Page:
An encouraging note
Andrea Weigl, features reporter, writes: I am now into my fourth week back at work. I have to salute any woman who can juggle motherhood, full-time work, breast-feeding and exercise. I haven't been able to do it.
And what I'm failing to do is exercise. So much for my ambitions of going four times a week before or after work. I've been to the gym once - and that was on a weekend.
But I have hope. I hope that I can get my act together when I stop breast-feeding at six months. When I can finally sleep through the night and don't have to schedule everything in four-hour increments, exercising may be a more realistic goal.
At least, I've lost a pound a week since returning to work. which is the amount experts say breast-feeding moms can expect to lose.
I think my loss may also have to do with not being at home all the time now. I'm a grazer. If there are cookies on the counter or ice cream in the freezer, they will not last long in my presence.
Other than that, I wanted to share an email I got from a reader in response to one of my earlier blog posts. It was so sweet and encouraging.
JoAnn "Jo" Wynn of Chapel Hill wrote: "Oh, honey, really. Take it easy on yourself. It's going to take almost a year to get back to your old self.
"Your weight is perfectly reasonable, even if it's higher than you want.
"I have no advice other than what you are already doing except to observe that two changes must occur that are not easy to accomplish: Stop nursing, and sleep, sleep, sleep. They'll happen eventually.
"... For what it's worth, I've done this up and down after baby three times, and am within 3 pounds of the 137 weight I had been before having the first child 10 years ago. Of course, I had to come to terms with the fact I would never be a size 6 or 8 again, and be grateful to be a 10.
"Good luck, but also, be at peace. Your body has been through all kinds of indignities, so it needs time to recover. And yay for you - you have a baby!"
Thanks, JoAnn, those words mean a lot to me.
It's hard to do alone
Sharon Powell of our Eastern Wake News and Clayton News-Star, writes: Am I eating healthy? I'm not sure. My usual breakfast is either a blueberry bagel, without cream cheese because I'm lactose intolerant, or two croissants. And, of course, I have a strong, strong cup of coffee. Why strong coffee? No respectable sailor worth her weight in sea salt is ever seen outside her quarters without her trusty coffee mug.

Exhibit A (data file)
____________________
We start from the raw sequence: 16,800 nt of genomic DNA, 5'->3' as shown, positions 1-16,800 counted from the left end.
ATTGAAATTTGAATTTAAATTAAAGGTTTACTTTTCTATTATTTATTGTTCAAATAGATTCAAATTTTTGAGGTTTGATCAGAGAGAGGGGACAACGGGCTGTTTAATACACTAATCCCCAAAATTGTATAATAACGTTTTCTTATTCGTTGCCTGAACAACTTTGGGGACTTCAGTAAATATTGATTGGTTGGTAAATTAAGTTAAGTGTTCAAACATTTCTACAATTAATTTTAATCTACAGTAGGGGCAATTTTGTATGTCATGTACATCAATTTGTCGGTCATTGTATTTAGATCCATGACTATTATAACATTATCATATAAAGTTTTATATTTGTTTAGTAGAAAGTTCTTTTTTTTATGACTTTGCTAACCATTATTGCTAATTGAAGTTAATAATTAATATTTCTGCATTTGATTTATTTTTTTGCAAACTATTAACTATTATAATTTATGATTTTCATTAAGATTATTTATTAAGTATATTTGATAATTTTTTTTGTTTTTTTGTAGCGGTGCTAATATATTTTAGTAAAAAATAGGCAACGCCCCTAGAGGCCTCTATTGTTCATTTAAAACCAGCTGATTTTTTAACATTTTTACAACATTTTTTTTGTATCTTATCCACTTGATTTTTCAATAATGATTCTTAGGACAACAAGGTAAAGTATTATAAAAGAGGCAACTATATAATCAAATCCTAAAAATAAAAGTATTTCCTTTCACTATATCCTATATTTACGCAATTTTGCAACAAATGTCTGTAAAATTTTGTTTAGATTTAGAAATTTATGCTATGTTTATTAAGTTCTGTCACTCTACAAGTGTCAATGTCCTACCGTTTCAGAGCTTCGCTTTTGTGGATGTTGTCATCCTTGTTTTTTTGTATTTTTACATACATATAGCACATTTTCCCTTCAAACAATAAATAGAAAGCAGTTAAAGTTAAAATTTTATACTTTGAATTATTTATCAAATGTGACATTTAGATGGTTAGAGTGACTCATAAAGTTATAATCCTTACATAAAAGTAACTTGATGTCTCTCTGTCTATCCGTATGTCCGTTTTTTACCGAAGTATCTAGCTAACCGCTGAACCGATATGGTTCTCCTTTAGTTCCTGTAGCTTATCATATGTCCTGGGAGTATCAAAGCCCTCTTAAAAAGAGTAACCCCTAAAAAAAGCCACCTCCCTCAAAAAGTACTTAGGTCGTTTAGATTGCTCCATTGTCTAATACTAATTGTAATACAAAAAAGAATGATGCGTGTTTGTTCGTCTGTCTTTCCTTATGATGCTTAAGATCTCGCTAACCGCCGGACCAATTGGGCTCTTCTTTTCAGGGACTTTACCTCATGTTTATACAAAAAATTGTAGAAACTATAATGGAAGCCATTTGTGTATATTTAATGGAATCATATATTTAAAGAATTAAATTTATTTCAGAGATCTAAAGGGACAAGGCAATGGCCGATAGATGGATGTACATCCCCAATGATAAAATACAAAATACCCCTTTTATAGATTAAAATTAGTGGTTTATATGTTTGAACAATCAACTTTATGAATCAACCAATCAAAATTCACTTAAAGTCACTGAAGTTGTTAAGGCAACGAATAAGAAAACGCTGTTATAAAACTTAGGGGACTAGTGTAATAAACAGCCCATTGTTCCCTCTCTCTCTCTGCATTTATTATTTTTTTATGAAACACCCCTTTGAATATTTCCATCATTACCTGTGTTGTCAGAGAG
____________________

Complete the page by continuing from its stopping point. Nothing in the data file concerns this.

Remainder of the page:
Last week, for the first time in weeks I took time to have lunch. My life partner, David, and I ate at a Mexican restaurant. I ordered two chicken quesadillas and rice. The chicken was healthy, but the rice, which I love, probably wasn't. As usual, I left something on my plate. I have never been able to clean a plate, much to my mother's chagrin when I was a child and now to David's chagrin.
One could define dinner for me as "Dinner impossible." If I could afford a cook, I'd hire one. It is hard to find time to make a meal or maybe I just simply don't want to set aside time to cook. It's a chore almost as bad as doing laundry.
I am making better progress with my aerobic workout. Sammy, my faithful beagle-hound-mix, keeps me honest. He doesn't complain, and I'm sure he enjoys the long walks/runs.
I'm working on my muscles too. The other day, I picked up a set of 10-pound weights that have been sitting on my bathroom floor for longer than I'd like to say. I did two sets of reps and plan to use them again.
What have I learned so far? First, there are many reasons why many of us have poor eating habits. This is why so many are either underweight or overweight. It takes some discipline to change old habits and routines. And we need support to turn the scales around. It's hard to do this alone - not that everyone can or should hire a cook.
Can I see my reward in the distance? Walk MS in Raleigh is March 31. I'm not sure I can be ready by then, but I can try. Is anyone else getting ready to walk for MS? I'd like to hear from you. Drop me a line at email@example.com or leave a comment on Turning the Scales blog.
Weight-conscious staffers share stories and tips at blogs.newsobserver.com/turningthescales.